A New York Times report on Apple’s A4 chip, a custom-designed piece of silicon that powers the company’s new iPad tablet displays, is surprisingly negative on whether Apple gets any benefit from designing custom chips to go with its custom software.

Here’s a boil-down of the negatives from the article:

The do-it-yourself approach gives Apple the chance to build faster, more battery-friendly products than rivals and helps the company to keep product development secret.

But designing its own processors burdens Apple with additional engineering costs and potential product delays. It also forces the company to hire — and retain — experienced chip designers. Several who joined the company in 2008 after an acquisition have already left for a secretive start-up.

Though chip industry experts have yet to put the iPad through their customary rigorous tests, Apple’s demonstrations left them underwhelmed.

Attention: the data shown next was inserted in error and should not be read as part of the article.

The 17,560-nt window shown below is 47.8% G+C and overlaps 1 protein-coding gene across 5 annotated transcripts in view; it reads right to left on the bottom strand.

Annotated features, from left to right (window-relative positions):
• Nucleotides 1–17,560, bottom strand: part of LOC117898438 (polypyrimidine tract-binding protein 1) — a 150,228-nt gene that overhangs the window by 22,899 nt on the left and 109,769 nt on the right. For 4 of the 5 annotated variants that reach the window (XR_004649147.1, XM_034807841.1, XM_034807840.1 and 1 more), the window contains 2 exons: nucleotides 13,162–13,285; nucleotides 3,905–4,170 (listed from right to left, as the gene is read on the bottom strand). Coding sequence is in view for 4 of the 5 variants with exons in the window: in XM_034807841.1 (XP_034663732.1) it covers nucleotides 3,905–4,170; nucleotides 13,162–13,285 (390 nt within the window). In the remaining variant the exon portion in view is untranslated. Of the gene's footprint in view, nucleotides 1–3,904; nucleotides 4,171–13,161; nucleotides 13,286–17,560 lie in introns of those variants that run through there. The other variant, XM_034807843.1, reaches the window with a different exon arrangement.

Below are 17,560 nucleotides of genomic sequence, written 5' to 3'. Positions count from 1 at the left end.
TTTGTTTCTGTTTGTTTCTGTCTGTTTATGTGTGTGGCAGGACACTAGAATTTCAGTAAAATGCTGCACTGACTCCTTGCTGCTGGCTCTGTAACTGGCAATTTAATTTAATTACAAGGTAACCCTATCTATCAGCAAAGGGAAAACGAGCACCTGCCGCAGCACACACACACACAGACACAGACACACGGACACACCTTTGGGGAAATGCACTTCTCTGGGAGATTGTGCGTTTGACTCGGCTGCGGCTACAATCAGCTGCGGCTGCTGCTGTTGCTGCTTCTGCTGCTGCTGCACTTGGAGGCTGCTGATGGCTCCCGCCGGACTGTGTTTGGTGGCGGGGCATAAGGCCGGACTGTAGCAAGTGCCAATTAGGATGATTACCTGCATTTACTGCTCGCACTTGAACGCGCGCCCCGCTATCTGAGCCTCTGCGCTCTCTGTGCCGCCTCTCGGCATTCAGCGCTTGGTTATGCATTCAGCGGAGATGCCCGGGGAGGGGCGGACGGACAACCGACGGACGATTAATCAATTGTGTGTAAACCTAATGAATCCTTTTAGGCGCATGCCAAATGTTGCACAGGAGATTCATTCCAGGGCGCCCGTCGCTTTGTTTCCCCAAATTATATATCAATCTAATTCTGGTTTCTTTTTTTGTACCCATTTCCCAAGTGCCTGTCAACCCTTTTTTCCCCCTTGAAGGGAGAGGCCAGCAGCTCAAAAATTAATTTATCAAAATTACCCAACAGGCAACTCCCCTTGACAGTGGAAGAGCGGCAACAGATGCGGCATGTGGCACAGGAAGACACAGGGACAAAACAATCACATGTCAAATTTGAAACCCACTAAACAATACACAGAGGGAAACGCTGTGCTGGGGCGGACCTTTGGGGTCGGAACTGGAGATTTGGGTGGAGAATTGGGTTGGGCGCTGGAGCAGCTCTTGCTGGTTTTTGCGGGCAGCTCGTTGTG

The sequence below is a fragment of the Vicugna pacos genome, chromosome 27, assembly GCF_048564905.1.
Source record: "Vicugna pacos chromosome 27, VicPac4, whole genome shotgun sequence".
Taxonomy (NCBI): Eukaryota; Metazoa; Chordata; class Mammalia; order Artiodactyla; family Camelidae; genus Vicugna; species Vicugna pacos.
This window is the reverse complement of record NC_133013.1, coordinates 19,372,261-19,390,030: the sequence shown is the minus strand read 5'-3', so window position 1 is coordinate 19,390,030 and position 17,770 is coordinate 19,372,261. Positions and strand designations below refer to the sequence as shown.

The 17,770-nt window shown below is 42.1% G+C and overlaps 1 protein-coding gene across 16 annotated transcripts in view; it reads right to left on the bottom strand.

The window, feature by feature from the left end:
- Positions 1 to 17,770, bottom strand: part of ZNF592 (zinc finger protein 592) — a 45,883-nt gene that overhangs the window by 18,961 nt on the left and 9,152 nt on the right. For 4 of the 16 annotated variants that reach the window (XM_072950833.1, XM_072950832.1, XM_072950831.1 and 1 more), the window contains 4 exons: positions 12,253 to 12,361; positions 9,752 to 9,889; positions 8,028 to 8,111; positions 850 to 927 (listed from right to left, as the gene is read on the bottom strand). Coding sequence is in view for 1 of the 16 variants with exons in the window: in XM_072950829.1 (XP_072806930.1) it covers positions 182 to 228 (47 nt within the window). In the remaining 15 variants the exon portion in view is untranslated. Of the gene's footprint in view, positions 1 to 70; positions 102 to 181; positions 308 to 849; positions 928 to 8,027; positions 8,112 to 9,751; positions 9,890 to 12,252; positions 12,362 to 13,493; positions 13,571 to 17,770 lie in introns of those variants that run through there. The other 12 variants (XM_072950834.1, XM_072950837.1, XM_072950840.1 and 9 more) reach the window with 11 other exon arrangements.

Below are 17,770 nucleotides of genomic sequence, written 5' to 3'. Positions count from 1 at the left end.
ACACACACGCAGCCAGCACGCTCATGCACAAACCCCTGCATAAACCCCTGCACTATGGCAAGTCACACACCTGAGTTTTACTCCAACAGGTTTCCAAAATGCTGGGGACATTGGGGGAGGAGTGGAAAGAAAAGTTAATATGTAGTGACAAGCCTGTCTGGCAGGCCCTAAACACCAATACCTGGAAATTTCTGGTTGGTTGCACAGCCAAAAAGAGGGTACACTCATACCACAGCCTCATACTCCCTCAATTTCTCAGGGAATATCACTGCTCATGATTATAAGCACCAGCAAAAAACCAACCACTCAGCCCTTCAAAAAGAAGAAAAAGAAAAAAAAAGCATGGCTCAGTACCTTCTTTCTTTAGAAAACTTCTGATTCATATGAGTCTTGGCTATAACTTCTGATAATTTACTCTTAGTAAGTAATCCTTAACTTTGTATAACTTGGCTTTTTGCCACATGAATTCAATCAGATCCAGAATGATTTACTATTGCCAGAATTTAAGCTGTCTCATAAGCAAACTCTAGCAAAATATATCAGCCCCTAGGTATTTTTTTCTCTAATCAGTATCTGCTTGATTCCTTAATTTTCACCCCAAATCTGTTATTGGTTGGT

“I don’t see anything that looks that compelling,” said Linley Gwennap, a chip analyst at the Linley Group. “It doesn’t seem like something all that new, and, if it is, they are not getting far with it.”

“From what we have seen so far, Apple’s product seems to stack up evenly with the competition,” said Dean McCarron, a chip analyst with Mercury Research. “Clearly, Apple is using their own metric for whatever ‘best’ is.”

Blogger Louis Gray, who follows Apple closely, thinks it’s a given that Apple’s products perform better because of the commingling of hardware and software within the company. The A4 is just a start. Apple is openly hiring chip engineers — in part to replace several who left to join mysterious startup Agnilux, but also, Gray says, to grow a larger team who design custom chips for more and more of Apple’s products going forward.

“There are two giant sucking sounds in the Valley chip design space right now,” Gray claims a chip industry insider told him. “Apple is one of them, and NVIDIA is the other.”

You know what this story needs? An engineer who can explain, in lay English, exactly how the A4 boosts the iPad’s performance over the available CPUs from Intel, Motorola, or whoever. If you’re that engineer, email me at paul@venturebeat.com.

VentureBeat's mission is to be a digital town square for technical decision-makers to gain knowledge about transformative enterprise technology and transact. Discover our Briefings.